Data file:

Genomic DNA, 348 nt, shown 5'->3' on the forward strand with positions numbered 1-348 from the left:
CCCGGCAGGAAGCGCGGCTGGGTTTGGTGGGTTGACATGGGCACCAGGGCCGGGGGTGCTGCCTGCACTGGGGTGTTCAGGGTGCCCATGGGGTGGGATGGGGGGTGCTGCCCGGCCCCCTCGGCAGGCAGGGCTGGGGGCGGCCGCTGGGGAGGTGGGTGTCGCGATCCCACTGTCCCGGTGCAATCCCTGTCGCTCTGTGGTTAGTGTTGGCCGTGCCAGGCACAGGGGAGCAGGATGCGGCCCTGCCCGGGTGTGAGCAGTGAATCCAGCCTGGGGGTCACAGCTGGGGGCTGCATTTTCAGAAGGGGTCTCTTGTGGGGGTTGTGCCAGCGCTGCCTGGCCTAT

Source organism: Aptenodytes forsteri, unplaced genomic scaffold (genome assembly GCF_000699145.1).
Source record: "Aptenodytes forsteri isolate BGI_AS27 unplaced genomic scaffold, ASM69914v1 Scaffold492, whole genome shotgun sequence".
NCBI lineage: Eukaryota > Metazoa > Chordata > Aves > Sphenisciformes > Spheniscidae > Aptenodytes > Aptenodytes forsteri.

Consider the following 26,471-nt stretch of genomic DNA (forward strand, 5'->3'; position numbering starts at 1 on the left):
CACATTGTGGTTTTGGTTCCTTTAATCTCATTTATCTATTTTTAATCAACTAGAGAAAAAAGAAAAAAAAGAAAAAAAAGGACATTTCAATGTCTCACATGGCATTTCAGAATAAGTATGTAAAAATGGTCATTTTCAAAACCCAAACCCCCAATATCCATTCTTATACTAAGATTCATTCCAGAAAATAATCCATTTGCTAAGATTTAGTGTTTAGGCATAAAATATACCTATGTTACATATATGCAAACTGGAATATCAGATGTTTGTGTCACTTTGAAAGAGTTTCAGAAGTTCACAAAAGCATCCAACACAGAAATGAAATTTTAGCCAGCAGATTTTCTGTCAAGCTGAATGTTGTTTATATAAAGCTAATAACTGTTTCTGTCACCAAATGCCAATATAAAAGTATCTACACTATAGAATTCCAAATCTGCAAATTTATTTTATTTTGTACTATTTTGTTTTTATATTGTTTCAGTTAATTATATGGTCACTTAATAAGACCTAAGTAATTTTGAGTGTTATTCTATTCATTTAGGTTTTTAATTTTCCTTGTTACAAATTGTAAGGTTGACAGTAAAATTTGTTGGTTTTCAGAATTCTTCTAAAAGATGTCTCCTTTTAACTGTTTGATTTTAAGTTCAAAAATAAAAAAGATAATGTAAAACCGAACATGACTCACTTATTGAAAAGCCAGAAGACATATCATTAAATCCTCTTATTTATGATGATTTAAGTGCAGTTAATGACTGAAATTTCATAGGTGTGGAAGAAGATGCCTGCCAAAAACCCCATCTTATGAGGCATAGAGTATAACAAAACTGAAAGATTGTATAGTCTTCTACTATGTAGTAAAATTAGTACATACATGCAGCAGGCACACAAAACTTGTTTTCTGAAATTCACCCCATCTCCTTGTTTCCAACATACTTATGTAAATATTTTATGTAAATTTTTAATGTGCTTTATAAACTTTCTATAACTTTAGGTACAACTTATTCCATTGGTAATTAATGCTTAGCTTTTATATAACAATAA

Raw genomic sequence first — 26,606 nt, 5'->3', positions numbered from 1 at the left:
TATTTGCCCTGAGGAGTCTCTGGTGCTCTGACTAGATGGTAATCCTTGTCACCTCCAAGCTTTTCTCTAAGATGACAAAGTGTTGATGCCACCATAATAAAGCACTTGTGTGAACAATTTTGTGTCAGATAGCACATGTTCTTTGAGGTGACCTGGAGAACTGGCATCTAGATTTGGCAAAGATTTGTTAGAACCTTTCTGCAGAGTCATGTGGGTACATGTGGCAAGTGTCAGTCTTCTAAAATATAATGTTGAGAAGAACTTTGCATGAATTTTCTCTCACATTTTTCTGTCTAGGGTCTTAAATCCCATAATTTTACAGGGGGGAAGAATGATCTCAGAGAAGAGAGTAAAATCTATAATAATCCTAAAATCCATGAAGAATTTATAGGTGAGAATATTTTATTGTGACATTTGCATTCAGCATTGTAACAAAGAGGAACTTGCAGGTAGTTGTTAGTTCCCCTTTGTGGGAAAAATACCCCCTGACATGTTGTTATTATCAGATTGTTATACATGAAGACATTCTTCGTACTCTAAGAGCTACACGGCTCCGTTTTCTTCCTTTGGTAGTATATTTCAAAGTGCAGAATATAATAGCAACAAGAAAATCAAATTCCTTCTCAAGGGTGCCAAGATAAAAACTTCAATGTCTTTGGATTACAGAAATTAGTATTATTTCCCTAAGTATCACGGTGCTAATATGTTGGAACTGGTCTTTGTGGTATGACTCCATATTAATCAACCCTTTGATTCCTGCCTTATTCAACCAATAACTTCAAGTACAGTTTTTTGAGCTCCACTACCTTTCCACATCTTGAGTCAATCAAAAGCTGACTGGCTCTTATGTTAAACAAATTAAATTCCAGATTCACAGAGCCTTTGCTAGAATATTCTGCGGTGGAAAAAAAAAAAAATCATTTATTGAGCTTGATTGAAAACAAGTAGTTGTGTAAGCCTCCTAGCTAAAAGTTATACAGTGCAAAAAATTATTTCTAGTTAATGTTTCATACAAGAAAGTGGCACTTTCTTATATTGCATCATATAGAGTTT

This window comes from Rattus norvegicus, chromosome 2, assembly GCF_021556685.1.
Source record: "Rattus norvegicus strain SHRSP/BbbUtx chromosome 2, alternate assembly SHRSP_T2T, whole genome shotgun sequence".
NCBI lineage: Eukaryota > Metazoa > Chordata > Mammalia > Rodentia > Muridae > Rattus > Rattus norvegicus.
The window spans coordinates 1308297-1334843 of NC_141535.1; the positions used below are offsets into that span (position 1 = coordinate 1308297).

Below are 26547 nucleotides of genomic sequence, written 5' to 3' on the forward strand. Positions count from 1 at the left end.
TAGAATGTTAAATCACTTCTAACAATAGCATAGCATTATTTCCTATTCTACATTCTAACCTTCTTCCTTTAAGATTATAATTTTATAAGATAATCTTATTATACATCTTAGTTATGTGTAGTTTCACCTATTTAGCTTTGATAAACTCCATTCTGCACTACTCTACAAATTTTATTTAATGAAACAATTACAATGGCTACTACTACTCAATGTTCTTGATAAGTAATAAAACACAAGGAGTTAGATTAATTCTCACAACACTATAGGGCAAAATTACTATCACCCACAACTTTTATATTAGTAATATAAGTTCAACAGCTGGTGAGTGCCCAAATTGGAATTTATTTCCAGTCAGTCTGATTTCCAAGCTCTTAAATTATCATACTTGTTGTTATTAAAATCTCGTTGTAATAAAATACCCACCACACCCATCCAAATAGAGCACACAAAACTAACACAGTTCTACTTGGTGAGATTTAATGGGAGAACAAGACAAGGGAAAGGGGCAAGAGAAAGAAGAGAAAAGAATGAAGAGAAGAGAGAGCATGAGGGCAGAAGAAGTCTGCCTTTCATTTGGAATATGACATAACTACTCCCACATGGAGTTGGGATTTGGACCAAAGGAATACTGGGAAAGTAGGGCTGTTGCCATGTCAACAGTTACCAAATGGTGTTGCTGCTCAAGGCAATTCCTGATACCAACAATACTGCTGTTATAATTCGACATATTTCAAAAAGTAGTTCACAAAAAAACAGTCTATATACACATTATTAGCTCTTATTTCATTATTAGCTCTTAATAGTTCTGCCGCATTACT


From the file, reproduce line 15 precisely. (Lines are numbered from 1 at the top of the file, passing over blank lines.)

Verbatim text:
TAGAATGTTAAATCACTTCTAACAATAGCATAGCATTATTTCCTATTCTACATTCTAACCTTCTTCCTTTAAGATTATAATTTTATAAGATAATCTTATTATACATCTTAGTTATGTGTAGTTTCACCTATTTAGCTTTGATAAACTCCATTCTGCACTACTCTACAAATTTTATTTAATGAAACAATTACAATGGCTACTACTACTCAATGTTCTTGATAAGTAATAAAACACAAGGAGTTAGATTAATTCTCACAACACTATAGGGCAAAATTACTATCACCCACAACTTTTATATTAGTAATATAAGTTCAACAGCTGGTGAGTGCCCAAATTGGAATTTATTTCCAGTCAGTCTGATTTCCAAGCTCTTAAATTATCATACTTGTTGTTATTAAAATCTCGTTGTAATAAAATACCCACCACACCCATCCAAATAGAGCACACAAAACTAACACAGTTCTACTTGGTGAGATTTAATGGGAGAACAAGACAAGGGAAAGGGGCAAGAGAAAGAAGAGAAAAGAATGAAGAGAAGAGAGAGCATGAGGGCAGAAGAAGTCTGCCTTTCATTTGGAATATGACATAACTACTCCCACATGGAGTTGGGATTTGGACCAAAGGAATACTGGGAAAGTAGGGCTGTTGCCATGTCAACAGTTACCAAATGGTGTTGCTGCTCAAGGCAATTCCTGATACCAACAATACTGCTGTTATAATTCGACATATTTCAAAAAGTAGTTCACAAAAAAACAGTCTATATACACATTATTAGCTCTTATTTCATTATTAGCTCTTAATAGTTCTGCCGCATTACT